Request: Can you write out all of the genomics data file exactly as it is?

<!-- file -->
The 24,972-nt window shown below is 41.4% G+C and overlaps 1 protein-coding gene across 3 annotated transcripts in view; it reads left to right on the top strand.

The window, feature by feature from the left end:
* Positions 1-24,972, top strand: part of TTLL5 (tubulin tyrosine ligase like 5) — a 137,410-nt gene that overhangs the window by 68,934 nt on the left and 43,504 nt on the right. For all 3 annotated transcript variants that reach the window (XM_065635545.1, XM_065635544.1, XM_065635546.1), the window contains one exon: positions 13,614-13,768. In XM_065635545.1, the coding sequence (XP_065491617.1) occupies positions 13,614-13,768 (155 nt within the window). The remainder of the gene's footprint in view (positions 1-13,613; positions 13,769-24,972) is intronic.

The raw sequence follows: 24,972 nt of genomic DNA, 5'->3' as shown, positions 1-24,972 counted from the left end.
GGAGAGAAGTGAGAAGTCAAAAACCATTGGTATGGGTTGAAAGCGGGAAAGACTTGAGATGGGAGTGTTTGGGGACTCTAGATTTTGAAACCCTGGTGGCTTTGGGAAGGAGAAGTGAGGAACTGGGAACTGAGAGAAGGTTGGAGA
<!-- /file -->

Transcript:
The 24,972-nt window shown below is 41.4% G+C and overlaps 1 protein-coding gene across 3 annotated transcripts in view; it reads left to right on the top strand.

The window, feature by feature from the left end:
* Positions 1-24,972, top strand: part of TTLL5 (tubulin tyrosine ligase like 5) — a 137,410-nt gene that overhangs the window by 68,934 nt on the left and 43,504 nt on the right. For all 3 annotated transcript variants that reach the window (XM_065635545.1, XM_065635544.1, XM_065635546.1), the window contains one exon: positions 13,614-13,768. In XM_065635545.1, the coding sequence (XP_065491617.1) occupies positions 13,614-13,768 (155 nt within the window). The remainder of the gene's footprint in view (positions 1-13,613; positions 13,769-24,972) is intronic.

The raw sequence follows: 24,972 nt of genomic DNA, 5'->3' as shown, positions 1-24,972 counted from the left end.
GGAGAGAAGTGAGAAGTCAAAAACCATTGGTATGGGTTGAAAGCGGGAAAGACTTGAGATGGGAGTGTTTGGGGACTCTAGATTTTGAAACCCTGGTGGCTTTGGGAAGGAGAAGTGAGGAACTGGGAACTGAGAGAAGGTTGGAGA